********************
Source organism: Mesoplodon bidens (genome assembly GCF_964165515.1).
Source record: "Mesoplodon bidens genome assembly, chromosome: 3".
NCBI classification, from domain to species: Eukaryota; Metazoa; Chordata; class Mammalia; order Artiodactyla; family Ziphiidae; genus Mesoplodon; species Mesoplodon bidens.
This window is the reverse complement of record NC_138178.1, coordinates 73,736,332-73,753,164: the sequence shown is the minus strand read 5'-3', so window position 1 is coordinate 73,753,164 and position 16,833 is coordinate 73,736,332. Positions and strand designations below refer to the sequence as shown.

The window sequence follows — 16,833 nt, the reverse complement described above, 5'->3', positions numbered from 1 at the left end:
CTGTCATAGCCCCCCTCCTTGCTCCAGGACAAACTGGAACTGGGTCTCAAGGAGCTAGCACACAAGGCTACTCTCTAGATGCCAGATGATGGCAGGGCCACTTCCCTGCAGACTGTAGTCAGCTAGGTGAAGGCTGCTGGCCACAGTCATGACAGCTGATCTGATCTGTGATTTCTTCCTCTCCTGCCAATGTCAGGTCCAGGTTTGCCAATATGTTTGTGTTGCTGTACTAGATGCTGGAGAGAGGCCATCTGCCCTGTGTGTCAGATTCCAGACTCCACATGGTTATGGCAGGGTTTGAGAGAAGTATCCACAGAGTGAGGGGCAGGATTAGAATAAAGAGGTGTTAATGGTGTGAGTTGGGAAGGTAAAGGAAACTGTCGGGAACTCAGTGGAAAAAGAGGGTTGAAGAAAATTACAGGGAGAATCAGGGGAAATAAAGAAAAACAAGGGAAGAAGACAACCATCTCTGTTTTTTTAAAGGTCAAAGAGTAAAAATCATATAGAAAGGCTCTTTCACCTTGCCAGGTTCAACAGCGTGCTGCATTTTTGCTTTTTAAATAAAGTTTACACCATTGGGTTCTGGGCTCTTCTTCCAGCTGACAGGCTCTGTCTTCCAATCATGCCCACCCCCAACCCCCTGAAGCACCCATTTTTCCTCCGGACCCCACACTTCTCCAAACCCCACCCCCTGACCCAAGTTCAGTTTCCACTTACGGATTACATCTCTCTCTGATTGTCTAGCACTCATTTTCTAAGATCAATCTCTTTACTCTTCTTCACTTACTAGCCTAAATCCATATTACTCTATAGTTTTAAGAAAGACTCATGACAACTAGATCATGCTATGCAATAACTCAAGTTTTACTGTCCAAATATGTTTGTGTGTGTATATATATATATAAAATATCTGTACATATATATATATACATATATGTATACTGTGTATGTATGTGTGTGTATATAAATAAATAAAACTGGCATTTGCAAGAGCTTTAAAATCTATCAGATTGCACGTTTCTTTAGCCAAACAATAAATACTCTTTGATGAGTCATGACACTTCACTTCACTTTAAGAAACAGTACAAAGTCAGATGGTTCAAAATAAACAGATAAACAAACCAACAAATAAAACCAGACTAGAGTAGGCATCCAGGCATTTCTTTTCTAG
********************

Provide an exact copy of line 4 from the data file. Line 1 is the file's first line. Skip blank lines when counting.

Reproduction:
This window is the reverse complement of record NC_138178.1, coordinates 73,736,332-73,753,164: the sequence shown is the minus strand read 5'-3', so window position 1 is coordinate 73,753,164 and position 16,833 is coordinate 73,736,332. Positions and strand designations below refer to the sequence as shown.